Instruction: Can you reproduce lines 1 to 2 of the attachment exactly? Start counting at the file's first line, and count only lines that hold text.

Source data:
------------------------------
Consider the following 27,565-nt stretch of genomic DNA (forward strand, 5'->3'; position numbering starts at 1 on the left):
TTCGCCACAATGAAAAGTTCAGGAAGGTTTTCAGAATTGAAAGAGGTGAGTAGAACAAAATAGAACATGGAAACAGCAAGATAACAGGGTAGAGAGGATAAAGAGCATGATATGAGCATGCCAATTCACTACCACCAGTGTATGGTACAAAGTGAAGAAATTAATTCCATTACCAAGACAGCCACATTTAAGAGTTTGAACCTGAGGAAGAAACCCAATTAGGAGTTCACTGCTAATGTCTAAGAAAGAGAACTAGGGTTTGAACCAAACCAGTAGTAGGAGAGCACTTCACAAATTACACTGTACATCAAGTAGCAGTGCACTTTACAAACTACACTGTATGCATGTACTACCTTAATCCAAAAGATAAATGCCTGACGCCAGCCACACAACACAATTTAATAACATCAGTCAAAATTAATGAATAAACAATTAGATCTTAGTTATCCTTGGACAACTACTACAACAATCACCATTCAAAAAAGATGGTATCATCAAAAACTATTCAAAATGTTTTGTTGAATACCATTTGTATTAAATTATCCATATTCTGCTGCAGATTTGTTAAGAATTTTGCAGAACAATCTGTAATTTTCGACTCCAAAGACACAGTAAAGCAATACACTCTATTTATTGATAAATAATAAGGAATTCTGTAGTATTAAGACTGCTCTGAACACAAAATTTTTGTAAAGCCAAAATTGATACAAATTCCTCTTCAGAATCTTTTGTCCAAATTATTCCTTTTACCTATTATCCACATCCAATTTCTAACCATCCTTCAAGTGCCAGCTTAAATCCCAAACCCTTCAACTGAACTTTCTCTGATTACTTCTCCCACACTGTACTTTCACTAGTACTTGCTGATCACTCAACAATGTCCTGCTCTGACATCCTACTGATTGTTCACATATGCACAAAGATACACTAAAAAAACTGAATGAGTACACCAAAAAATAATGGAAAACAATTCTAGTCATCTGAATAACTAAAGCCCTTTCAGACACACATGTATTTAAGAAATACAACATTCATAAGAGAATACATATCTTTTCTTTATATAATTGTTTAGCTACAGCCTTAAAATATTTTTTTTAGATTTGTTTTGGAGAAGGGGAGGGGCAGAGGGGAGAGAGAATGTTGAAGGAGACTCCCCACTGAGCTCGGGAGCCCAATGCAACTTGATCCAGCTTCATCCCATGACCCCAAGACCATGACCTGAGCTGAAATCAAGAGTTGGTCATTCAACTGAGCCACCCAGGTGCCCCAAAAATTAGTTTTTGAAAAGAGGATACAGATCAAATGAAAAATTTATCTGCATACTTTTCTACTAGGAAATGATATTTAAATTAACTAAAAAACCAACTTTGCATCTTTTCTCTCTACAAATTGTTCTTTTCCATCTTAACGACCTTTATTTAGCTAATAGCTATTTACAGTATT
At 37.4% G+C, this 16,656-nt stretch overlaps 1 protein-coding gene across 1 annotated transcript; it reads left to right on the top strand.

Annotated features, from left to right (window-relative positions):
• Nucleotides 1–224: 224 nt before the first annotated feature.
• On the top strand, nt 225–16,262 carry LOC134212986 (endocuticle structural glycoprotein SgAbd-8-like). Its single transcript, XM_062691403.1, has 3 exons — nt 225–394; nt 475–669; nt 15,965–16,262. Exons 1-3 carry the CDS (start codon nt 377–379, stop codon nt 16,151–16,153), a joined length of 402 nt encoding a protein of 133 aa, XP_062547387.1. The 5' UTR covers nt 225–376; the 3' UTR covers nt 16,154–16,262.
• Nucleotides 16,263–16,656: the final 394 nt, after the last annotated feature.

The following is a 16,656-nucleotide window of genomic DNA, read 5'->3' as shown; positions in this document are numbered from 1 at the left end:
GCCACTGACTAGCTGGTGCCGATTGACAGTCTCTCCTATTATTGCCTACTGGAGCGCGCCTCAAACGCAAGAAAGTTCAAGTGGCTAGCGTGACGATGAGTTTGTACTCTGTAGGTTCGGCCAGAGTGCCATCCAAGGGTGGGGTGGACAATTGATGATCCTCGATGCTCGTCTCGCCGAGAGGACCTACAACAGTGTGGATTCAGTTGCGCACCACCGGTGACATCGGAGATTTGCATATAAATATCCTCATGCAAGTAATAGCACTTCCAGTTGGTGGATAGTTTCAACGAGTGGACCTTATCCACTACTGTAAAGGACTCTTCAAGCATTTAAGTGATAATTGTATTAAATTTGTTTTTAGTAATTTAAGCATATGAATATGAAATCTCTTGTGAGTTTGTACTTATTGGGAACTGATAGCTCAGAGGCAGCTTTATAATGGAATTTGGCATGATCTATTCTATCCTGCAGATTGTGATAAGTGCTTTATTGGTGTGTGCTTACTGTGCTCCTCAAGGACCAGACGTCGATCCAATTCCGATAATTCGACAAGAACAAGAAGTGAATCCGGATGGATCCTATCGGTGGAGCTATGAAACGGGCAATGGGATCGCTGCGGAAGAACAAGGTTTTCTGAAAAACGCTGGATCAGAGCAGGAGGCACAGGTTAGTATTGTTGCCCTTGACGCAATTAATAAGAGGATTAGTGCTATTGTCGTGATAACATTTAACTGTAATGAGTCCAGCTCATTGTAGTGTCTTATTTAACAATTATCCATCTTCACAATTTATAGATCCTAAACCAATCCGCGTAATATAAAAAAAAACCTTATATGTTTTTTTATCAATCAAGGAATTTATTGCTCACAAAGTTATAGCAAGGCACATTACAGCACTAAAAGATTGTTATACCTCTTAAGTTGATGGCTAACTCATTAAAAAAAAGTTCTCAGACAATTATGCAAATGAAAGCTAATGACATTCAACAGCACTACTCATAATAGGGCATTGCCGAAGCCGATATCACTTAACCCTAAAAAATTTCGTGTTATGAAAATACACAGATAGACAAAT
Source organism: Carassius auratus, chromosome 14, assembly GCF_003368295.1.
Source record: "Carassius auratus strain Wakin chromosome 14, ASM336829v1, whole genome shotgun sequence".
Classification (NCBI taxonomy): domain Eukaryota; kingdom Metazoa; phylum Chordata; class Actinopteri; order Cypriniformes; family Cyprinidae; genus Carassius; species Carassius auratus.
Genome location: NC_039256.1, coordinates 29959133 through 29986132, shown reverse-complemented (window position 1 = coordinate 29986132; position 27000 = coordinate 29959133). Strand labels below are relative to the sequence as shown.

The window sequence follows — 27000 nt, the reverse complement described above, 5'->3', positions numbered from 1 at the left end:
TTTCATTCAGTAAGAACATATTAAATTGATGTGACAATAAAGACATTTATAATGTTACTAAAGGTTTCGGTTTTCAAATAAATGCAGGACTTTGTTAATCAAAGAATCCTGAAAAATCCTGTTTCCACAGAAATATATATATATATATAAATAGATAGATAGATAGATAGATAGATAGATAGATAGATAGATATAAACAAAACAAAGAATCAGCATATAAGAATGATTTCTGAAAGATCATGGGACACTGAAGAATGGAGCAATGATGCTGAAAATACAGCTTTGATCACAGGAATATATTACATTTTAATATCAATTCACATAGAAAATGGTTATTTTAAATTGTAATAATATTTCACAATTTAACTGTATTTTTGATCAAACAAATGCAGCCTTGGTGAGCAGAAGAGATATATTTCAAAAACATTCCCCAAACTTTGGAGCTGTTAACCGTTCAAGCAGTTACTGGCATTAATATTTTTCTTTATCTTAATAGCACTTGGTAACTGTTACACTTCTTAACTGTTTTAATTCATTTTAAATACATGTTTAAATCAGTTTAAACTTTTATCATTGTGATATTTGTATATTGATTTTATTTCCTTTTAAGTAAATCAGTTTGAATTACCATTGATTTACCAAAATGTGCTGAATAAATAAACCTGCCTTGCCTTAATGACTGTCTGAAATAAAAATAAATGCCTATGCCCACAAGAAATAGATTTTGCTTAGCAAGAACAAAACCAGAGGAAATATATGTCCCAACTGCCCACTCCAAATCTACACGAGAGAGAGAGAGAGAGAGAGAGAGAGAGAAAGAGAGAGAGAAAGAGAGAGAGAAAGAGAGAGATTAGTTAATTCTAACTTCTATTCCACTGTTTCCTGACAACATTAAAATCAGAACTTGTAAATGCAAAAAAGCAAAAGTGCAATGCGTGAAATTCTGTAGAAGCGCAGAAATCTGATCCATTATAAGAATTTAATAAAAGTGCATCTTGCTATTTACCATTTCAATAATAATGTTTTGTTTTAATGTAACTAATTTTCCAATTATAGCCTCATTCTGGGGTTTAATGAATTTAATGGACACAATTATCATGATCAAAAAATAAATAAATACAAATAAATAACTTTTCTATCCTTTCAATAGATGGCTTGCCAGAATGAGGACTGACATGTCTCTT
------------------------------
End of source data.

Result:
Consider the following 27,565-nt stretch of genomic DNA (forward strand, 5'->3'; position numbering starts at 1 on the left):
TTCGCCACAATGAAAAGTTCAGGAAGGTTTTCAGAATTGAAAGAGGTGAGTAGAACAAAATAGAACATGGAAACAGCAAGATAACAGGGTAGAGAGGATAAAGAGCATGATATGAGCATGCCAATTCACTACCACCAGTGTATGGTACAAAGTGAAGAAATTAATTCCATTACCAAGACAGCCACATTTAAGAGTTTGAACCTGAGGAAGAAACCCAATTAGGAGTTCACTGCTAATGTCTAAGAAAGAGAACTAGGGTTTGAACCAAACCAGTAGTAGGAGAGCACTTCACAAATTACACTGTACATCAAGTAGCAGTGCACTTTACAAACTACACTGTATGCATGTACTACCTTAATCCAAAAGATAAATGCCTGACGCCAGCCACACAACACAATTTAATAACATCAGTCAAAATTAATGAATAAACAATTAGATCTTAGTTATCCTTGGACAACTACTACAACAATCACCATTCAAAAAAGATGGTATCATCAAAAACTATTCAAAATGTTTTGTTGAATACCATTTGTATTAAATTATCCATATTCTGCTGCAGATTTGTTAAGAATTTTGCAGAACAATCTGTAATTTTCGACTCCAAAGACACAGTAAAGCAATACACTCTATTTATTGATAAATAATAAGGAATTCTGTAGTATTAAGACTGCTCTGAACACAAAATTTTTGTAAAGCCAAAATTGATACAAATTCCTCTTCAGAATCTTTTGTCCAAATTATTCCTTTTACCTATTATCCACATCCAATTTCTAACCATCCTTCAAGTGCCAGCTTAAATCCCAAACCCTTCAACTGAACTTTCTCTGATTACTTCTCCCACACTGTACTTTCACTAGTACTTGCTGATCACTCAACAATGTCCTGCTCTGACATCCTACTGATTGTTCACATATGCACAAAGATACACTAAAAAAACTGAATGAGTACACCAAAAAATAATGGAAAACAATTCTAGTCATCTGAATAACTAAAGCCCTTTCAGACACACATGTATTTAAGAAATACAACATTCATAAGAGAATACATATCTTTTCTTTATATAATTGTTTAGCTACAGCCTTAAAATATTTTTTTTAGATTTGTTTTGGAGAAGGGGAGGGGCAGAGGGGAGAGAGAATGTTGAAGGAGACTCCCCACTGAGCTCGGGAGCCCAATGCAACTTGATCCAGCTTCATCCCATGACCCCAAGACCATGACCTGAGCTGAAATCAAGAGTTGGTCATTCAACTGAGCCACCCAGGTGCCCCAAAAATTAGTTTTTGAAAAGAGGATACAGATCAAATGAAAAATTTATCTGCATACTTTTCTACTAGGAAATGATATTTAAATTAACTAAAAAACCAACTTTGCATCTTTTCTCTCTACAAATTGTTCTTTTCCATCTTAACGACCTTTATTTAGCTAATAGCTATTTACAGTATT